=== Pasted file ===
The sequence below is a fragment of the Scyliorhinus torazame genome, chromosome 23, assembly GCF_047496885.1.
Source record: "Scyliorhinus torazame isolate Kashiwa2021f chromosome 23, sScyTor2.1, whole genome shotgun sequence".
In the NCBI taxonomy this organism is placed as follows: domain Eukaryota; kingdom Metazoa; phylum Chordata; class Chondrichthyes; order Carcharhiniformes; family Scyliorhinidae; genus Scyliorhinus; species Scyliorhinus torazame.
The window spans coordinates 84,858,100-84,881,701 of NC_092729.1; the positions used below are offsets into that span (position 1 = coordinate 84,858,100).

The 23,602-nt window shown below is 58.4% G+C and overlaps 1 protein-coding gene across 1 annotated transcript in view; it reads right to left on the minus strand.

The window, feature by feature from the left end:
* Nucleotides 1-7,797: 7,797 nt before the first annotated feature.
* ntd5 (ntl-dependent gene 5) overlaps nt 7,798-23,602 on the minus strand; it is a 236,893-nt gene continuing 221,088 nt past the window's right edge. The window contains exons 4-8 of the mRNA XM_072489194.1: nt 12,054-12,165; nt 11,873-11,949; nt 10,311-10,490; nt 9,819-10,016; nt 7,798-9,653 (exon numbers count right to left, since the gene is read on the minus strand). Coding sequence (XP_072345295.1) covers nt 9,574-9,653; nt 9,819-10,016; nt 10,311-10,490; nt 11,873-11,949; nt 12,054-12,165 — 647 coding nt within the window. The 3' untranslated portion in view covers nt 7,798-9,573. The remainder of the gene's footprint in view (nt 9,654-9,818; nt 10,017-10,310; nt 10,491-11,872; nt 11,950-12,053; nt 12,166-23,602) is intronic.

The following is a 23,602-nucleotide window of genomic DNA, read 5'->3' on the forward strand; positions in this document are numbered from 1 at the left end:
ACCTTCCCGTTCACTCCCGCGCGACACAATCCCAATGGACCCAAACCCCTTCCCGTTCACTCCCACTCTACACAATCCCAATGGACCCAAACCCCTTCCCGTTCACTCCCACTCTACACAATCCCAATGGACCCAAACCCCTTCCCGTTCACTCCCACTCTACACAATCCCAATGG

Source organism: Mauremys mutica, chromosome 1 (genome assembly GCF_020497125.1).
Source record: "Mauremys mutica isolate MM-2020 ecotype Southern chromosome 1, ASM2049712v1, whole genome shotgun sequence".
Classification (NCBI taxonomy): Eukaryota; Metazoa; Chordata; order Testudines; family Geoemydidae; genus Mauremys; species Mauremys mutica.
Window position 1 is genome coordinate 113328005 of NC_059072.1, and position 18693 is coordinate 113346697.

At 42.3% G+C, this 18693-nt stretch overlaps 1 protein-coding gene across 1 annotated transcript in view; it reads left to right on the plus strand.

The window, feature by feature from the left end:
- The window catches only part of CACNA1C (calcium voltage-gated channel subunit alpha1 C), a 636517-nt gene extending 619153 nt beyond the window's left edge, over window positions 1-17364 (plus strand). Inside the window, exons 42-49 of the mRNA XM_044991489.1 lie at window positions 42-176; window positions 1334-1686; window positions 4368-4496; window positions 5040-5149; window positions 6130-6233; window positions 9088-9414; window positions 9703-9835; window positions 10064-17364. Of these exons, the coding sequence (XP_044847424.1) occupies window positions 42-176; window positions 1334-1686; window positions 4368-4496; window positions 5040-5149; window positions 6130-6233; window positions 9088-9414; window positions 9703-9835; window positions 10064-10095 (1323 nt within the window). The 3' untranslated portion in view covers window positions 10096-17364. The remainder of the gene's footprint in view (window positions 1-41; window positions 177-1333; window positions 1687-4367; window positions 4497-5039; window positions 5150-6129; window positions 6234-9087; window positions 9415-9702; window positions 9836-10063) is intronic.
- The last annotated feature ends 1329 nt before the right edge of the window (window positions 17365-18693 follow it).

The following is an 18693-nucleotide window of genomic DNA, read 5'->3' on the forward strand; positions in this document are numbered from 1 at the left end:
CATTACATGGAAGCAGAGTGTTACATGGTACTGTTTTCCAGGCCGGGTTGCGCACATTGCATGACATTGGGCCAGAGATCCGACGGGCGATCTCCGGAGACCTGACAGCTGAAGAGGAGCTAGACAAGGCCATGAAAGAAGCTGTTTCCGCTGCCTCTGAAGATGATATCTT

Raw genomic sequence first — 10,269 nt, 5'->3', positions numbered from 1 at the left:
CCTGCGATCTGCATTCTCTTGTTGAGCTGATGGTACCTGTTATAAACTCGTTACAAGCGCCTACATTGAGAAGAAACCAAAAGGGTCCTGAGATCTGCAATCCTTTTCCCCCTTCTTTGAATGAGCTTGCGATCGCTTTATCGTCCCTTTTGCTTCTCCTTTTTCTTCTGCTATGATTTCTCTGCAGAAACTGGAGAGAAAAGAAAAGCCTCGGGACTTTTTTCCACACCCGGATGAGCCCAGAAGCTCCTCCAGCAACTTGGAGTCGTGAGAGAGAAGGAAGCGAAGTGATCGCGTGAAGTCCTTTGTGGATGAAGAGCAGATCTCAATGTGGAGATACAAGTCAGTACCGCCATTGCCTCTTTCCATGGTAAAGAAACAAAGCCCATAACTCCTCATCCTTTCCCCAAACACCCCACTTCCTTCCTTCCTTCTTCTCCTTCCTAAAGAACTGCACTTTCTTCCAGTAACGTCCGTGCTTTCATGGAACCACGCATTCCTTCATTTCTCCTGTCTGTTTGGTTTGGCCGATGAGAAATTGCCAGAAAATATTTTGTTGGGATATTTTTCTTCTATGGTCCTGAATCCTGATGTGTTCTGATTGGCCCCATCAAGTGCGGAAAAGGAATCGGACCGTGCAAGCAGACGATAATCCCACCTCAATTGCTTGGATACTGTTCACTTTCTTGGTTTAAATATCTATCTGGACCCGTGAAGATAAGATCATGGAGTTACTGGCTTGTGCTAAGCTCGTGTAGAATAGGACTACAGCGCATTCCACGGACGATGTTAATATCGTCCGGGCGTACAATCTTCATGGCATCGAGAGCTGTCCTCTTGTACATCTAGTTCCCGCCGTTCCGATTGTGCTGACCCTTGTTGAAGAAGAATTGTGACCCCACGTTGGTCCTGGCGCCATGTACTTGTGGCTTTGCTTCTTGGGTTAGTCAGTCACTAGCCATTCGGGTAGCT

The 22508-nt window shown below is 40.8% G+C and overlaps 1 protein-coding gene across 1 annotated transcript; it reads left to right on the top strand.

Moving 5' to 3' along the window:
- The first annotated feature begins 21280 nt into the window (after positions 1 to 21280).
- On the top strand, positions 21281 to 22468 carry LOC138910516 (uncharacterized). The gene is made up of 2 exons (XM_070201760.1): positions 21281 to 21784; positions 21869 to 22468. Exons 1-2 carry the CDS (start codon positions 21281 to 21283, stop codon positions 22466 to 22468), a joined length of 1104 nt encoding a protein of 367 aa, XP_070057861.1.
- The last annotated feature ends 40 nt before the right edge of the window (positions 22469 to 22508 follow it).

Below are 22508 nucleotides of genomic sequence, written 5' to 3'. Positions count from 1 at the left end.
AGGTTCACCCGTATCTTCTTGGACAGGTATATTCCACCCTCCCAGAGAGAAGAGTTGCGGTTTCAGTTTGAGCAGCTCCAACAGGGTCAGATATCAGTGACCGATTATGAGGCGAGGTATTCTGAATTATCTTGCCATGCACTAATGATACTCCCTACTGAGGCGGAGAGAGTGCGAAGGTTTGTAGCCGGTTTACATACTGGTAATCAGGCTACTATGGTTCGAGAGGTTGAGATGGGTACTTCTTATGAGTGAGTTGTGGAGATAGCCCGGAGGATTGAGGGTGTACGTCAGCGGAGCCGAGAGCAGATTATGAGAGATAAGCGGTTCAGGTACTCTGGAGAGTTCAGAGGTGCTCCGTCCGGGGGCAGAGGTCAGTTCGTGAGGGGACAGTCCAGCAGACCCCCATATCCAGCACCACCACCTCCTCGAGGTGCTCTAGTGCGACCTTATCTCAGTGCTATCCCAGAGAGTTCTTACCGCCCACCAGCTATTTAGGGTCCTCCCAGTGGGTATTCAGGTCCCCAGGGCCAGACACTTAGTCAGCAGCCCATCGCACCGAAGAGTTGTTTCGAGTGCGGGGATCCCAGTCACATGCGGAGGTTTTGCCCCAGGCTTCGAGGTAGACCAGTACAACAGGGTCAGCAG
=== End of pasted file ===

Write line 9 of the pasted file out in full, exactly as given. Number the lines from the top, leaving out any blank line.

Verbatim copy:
The following is a 23,602-nucleotide window of genomic DNA, read 5'->3' on the forward strand; positions in this document are numbered from 1 at the left end: